Ameera Shah is the managing director and promoter of Metropolis Healthcare Ltd., which is a chain of pathology labs boasting of a loyal customer base in India, South Africa, and Africa. Currently, the company enjoys a ranking among the top 1% of pathology labs worldwide for its excellent systems and quality protocols. Under her leadership, the company has also had a successful listing at the stock exchanges in April 2019, with a 9% premium, despite the challenges in the market.
During the COVID-19 pandemic, Ameera Shah also took Metropolis Healthcare into the frontlines of testing in India. She also collaborated with the Indian government, “advising and engaging,” with them as they formulated a response plan to the pandemic. Today, the company has established five COVID-19 labs across India, which are all audited and approved, and which also test thousands of people every day.
For over 20 years, Ameera Shah “has focused on delivering sustained growth, built, and led corporate functions, including finance, strategy, business process optimization, innovation, investor relations,” among others. Thanks to her guidance, Metropolis has also “raised the bar of diagnostic accuracy, technological equipment, customer experience, and research-driven, empathetic service.”
In recognition of her work, Fortune India has named Ameera Shah among the “Fifty Most Powerful Women in Business” for three years in a row, from 2017 to 2019. Business Today also put her in their ‘Fifty Most Powerful Women in Business” list in 2018 and 2019.
Check out more interviews with medical industry executives here.
Jerome Knyszewski: Thank you so much for joining us in this interview series! Before we dive in, our readers would love to “get to know you” a bit better. Can you tell us a bit about your ‘backstory’ and how you got started?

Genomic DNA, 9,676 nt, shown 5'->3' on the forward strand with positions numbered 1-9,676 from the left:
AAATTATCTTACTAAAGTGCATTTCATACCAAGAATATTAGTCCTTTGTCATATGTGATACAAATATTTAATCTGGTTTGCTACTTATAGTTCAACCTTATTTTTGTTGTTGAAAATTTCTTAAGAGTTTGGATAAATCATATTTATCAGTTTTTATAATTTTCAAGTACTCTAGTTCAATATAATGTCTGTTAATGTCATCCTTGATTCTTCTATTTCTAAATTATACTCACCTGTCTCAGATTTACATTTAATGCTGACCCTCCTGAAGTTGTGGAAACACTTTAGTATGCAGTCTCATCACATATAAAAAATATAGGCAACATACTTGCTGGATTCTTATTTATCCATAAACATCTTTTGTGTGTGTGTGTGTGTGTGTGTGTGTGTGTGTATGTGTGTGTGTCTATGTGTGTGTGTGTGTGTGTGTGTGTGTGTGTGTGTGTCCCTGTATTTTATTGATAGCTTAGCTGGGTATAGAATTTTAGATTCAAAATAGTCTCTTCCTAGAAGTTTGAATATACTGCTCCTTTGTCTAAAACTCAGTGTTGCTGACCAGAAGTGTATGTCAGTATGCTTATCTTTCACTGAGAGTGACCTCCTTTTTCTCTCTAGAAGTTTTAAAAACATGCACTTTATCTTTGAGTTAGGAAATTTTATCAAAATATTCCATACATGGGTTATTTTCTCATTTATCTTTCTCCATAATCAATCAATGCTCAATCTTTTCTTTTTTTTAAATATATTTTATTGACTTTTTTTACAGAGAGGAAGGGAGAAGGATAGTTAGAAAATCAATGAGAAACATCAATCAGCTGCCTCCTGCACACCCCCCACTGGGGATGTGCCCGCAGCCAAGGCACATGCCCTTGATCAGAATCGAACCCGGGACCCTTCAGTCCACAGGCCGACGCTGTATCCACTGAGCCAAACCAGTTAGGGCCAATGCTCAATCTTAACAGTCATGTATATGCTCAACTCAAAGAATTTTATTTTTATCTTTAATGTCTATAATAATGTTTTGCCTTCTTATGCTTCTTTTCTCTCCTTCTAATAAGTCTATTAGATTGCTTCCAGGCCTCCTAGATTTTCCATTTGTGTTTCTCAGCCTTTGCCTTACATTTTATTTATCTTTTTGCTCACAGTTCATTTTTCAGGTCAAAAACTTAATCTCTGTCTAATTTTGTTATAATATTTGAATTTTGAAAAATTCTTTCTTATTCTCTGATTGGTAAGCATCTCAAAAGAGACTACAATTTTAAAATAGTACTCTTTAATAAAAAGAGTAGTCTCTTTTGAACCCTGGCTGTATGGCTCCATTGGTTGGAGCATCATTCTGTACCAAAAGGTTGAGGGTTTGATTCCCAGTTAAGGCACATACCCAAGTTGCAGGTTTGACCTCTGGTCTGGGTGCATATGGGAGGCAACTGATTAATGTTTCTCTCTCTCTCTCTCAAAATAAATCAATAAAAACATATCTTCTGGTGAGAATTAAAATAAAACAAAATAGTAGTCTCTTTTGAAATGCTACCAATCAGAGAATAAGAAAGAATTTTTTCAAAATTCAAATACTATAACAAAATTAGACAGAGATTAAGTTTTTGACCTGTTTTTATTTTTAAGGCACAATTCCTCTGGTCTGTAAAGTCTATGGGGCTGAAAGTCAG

Ameera Shah: In the year 1981, my father, a renowned pathologist in Mumbai set up Dr. Sushil Shah’s path lab in Gamdevi, Mumbai. The lab was well known in South Bombay and other parts of the city for its quality services, customer orientation, and its specialized test menu. It was a single lab operating as a doctor’s practice with a small team of over 30–35 people (technical team for sample collection and conducting tests). Growing up with doctor-parents and seeing them always walking the extra mile for patients meant that from early on I was constantly aware of the impact that they were having on people’s lives. So, the idea of wanting to make a positive difference was imbibed from early on.
Return to India: Driven by a sense of patriotism, purpose and the desire to build something meaningful.
In 2001, after completing a business degree in finance from the university of Texas, I had the choice of either pursuing a corporate career in the United states or to return to India to build my father’s pathology lab in to a sustainable business. Personally, I have been hugely inspired by Muhammed Yunus, the Nobel Peace Prize Winner who changed the lives of thousands of people through his idea of Grameen Bank. In my own way, I wanted to do something for my country and thus started my journey with Metropolis in the year 2001. It was a sense of patriotism that brought me back to the country and the sense of purpose in healthcare where there is a huge opportunity to positively impact the lives of people.
Jerome Knyszewski: Can you tell us a story about the hard times that you faced when you first started your journey? Did you ever consider giving up? Where did you get the drive to continue even though things were so hard?
Ameera Shah: In India, navigating the complex intricacies of the healthcare industry that is still rooted in the traditional way of functioning posed several challenges. In addition, being a young women entrepreneur with no medical background added to the complexities. Access to capital had been a challenge as investors would ask ‘’but how long would you run the company, what about when you get married.?” In India, it was difficult for investors to fathom that a woman may continue to run her businesses in the same way irrespective of whether she got married or had babies. Of course, as we built scale and demonstrated growth, we had marquee private equity investors (ICICI India Venture Fund, Warburg Pincus, Carlyle) investing in our growth story and making 3–4x return on their capital.
While there have been a lot of ups and downs in my journey of building Metropolis, there has never been a question of giving up. From very early on, I have always been comfortable stepping out of my comfort zone, pushing my own boundaries, taking risks, and executing these risks with caution. These personality traits kind of helped me through the difficult and challenging phases of building Metropolis.